The court therefore, sustained the objection made by the defendant to the introduction of the confessions allegedly made by him after the formal institution of the criminal proceeding in the Criminal Court of the City of New York by the filing of information therein charging him with the very crime to which he is alleged to have confessed. Upon indicating from the Bench that the foregoing would be my ruling, subject to the filing of a written opinion, the District Attorney asked for a continuance to bring before the Court the Indiana arresting officer who had found the defendant in possession of the stolen automobile. The continuance was granted, and the defendant thereupon moved for an inspection of the grand jury minutes, or in the alternative for a dismissal of the indictment, contending that it impliedly appeared that the testimony before the grand jury, which returned the instant indictment, was insufficient because it was predicated solely upon the alleged confession made by the defendant to the New York police officer after the filing of the information in question.
The court pointed out that the granting of such a motion to inspect at this juncture of the trial rested in the sound discretion of the Court, and that I would not be inclined to inspect the grand jury minutes to ascertain if the defendant’s contention were correct, because a dismissal upon that basis, after the taking of testimony, might be the basis for a claim of double jeopardy. In order to obviate the contention thus made by the Court, the defendant thereupon moved for a mistrial so that the Court could entertain the motion to inspect the grand jury minutes and to dismiss the indictment based thereon without the possibility of the People being precluded from resubmitting the case to another grand jury by reason of a possible claim of double jeopardy.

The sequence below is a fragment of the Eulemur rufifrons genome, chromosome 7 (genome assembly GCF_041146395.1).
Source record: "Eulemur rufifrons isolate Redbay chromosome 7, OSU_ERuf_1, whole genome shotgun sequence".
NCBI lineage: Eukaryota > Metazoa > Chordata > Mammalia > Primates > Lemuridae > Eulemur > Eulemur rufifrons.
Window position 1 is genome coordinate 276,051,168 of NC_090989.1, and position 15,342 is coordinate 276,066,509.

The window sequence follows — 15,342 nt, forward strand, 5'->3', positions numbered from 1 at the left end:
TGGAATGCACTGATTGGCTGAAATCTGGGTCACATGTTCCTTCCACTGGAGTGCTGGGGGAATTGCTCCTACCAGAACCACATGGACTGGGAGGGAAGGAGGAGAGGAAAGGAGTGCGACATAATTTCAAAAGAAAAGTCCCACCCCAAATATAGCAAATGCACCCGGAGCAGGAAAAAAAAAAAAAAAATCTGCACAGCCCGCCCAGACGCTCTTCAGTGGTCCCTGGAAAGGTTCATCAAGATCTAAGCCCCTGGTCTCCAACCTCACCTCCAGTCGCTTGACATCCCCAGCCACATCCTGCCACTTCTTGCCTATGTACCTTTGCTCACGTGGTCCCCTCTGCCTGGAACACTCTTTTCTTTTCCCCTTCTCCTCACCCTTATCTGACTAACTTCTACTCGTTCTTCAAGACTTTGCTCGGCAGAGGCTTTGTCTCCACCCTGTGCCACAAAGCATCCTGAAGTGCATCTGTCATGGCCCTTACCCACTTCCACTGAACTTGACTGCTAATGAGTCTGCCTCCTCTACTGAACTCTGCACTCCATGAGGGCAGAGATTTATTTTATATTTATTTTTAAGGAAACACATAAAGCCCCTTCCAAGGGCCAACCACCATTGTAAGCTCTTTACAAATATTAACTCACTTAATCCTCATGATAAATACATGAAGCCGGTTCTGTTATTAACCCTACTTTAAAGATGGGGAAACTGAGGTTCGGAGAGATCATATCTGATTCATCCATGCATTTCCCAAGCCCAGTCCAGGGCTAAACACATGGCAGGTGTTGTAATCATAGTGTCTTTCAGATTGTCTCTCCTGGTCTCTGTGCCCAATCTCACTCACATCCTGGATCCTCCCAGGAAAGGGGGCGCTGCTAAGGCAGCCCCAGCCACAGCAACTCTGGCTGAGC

With the specific understanding upon the record that the defendant desired a mistrial and wanted his motion to inspect or in the alternative to dismiss passed upon if the motion for a mistrial were granted, the Court reserved decisions on both motions. A reading of the grand larceny jury testimony makes it clear that the only witness to give pertinent testimony as to the defendant’s theft of the automobile was the arresting officer who testified to admissions by the defendant (in the absence of counsel) in Indiana and upon his return to the County of Queens, both of which took place some 10 days after the filing of the formal complaint against the defendant in the Criminal Court of the City of New York.
From the observations made with respect to the inadmissibility of said admissions it is evident that the indictment in this case is based upon insufficient testimony. The court held that the motion of the defendant for a mistrial is, therefore, granted and the motion to inspect the grand jury minutes after the granting of such mistrial, or in the alternative to dismiss the indictment, is granted to the extent of dismissing the indictment for the reasons above stated. The District Attorney, of course, has the right to submit the matter to another grand jury if he so desires. Short form order signed and entered.
If your right to counsel has been impaired in a grand larceny case, seek the help of a Queens Grand Larceny Attorney and Queens Criminal Attorney at Stephen Bilkis and Associates in order to properly represent your case.